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One Shot at a Time Masters IIPosted Thursday, April 5, 2012, at 9:07 AM
The Masters and Augusta National probably do more to inspire golf around the United States than any other entity associated with the game. The sheer beauty of the golf course, along with its meticulous maintenance practices makes it attractive on television even to the non-golfer. Most experts are saying that the 2012 version of Augusta National might be the best ever and that is a strong statement.
The uniqueness of Wednesday's par three tournament is unequaled in professional golf. Tennis star, Andy Roddick, caddied for former Masters' champ, Zach Johnson. Keegan Bradley, winner of last year's PGA Championship, asked his mother to tote his bag during the par three contest and included one requirement- she had to hit a shot. Some of the younger players suited up their small kids in the traditional white caddy bibs.
Many former Masters' winners return to Augusta each year even though they don't compete in the tournament. Jack Nicklaus, Arnold Palmer and Gary Player won a combined 11 Masters and they serve as the honorary starters by hitting the first tee shots on Thursday. The Big Three also played together in Wednesday's par three tournament.
Chairman Billy Payne has done a lot to promote golf in new and different ways. One example is the new EA Sports version of a Masters video game. Several years ago that probably would not have happened. Each year The Masters Foundation raises millions of dollars for many worthwhile charities.
No event honors its champions like The Masters. This is truly the most royal gathering of golf figures in the world.
On Wednesday I lunched at an umbrella table on the clubhouse lawn next to Palmer. The King of Golf has won here three times beginning in 1958. Hundreds of spectators gathered at the ropes near Palmer's table and deluged him with photos and autograph requests. Palmer not only obliged everyone, but did so with his infectious smile.
I suppose you can describe the thrill of attending your first Masters with all kinds of adjectives. Excitement, spellbound, awestruck, surreal and captivating are some that come to mind. This year I was pleased to help some local folks such as Larry Light, Ron Pio, Dave Naragon as well as Susan and Drew McCarty with their first chance to see the Augusta National Golf Club. Hearing the excitement of those first time attendees will be one of my biggest thrills of the week.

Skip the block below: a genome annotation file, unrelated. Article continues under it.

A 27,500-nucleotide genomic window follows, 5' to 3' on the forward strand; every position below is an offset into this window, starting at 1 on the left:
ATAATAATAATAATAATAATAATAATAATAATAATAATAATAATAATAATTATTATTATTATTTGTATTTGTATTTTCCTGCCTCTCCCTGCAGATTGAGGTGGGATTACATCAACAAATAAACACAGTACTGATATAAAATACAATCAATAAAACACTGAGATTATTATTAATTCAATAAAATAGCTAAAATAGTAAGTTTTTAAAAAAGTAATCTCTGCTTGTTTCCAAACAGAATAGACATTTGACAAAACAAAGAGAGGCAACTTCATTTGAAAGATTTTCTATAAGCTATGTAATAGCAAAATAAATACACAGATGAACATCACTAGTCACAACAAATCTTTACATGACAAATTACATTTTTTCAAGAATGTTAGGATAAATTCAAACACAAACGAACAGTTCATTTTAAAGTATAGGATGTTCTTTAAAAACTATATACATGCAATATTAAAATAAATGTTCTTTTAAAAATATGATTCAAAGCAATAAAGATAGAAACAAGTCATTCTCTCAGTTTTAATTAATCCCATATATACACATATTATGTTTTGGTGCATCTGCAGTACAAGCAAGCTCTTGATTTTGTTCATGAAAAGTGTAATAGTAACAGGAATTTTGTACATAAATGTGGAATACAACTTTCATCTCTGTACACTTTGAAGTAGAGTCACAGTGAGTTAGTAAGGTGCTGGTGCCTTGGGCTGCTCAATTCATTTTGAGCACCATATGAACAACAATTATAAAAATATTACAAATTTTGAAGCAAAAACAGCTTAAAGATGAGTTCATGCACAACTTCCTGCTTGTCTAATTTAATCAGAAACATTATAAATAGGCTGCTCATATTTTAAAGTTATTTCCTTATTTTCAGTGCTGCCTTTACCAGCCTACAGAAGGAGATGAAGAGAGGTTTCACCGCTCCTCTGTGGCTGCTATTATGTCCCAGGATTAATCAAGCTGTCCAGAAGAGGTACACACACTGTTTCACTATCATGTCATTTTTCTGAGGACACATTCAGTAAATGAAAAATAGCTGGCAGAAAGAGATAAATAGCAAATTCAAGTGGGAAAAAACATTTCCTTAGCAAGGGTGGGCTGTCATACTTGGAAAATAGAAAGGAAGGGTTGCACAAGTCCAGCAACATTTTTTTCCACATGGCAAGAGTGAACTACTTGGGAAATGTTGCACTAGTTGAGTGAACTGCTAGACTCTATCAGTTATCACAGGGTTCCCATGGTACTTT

Saturday night I stopped in Chattanooga, TN on my drive down to Augusta. My waiter was a delightful kid named Justin King. When he checked me out, Justin asked what brought me to Chattanooga. I told him I was on my way to Augusta and he replied, "The Masters? Wow. I love golf and have always dreamed of going to The Masters."
King got a text from me on Monday and his dream came true. After he waits his last table on Saturday night he will be making a solo drive to Augusta. King will be enjoying the final round of the 2012 Masters in person. He will never forget Sunday and I am glad to be part of that.
This week I join two other Hoosiers, Chip Essig and Dave MacAtee, on the Masters' rules committee. There are approximately 75 golf officials from around the world administering the rules of golf at the 2012 Masters. The PGA of America, USGA, PGA Tour, European Tour, Royal and Ancient along with many other international golf associations join Augusta National GC members in this task.
Each morning we attend a 7:30 a.m. rules committee meeting. Thursday I worked the par five, 8th hole. Friday, I will be on the par three 16th hole. Saturday finds me on the par 3, 6th. Sunday I will join Essig on the par 4, 11th which many label as the toughest hole at Augusta National.
I have often said that making any ruling at The Masters is ten times tougher than doing the same at any club event. Over the years, I have given rulings to many tour players including Padraig Harrington, who lost a ball in the top of a tree on the 9th. That was probably the most bizarre ruling I have been involved with here. Nick Watney, Boo Weekley, John Merrick and Phil Mickelson have also crossed my Masters' rules path.
As Rules Officials we are told to be invisible. Sometimes this can't be avoided, but hopefully you won't see me until late Sunday afternoon when I sit in the front row, right behind the champion, at the Green Jacket ceremony. For this guy from Logansport who got his start at the Rolling Hills Par GC, that few minutes behind the winner on Sunday is certainly exciting, awesome and surreal............... that really describes my whole week.
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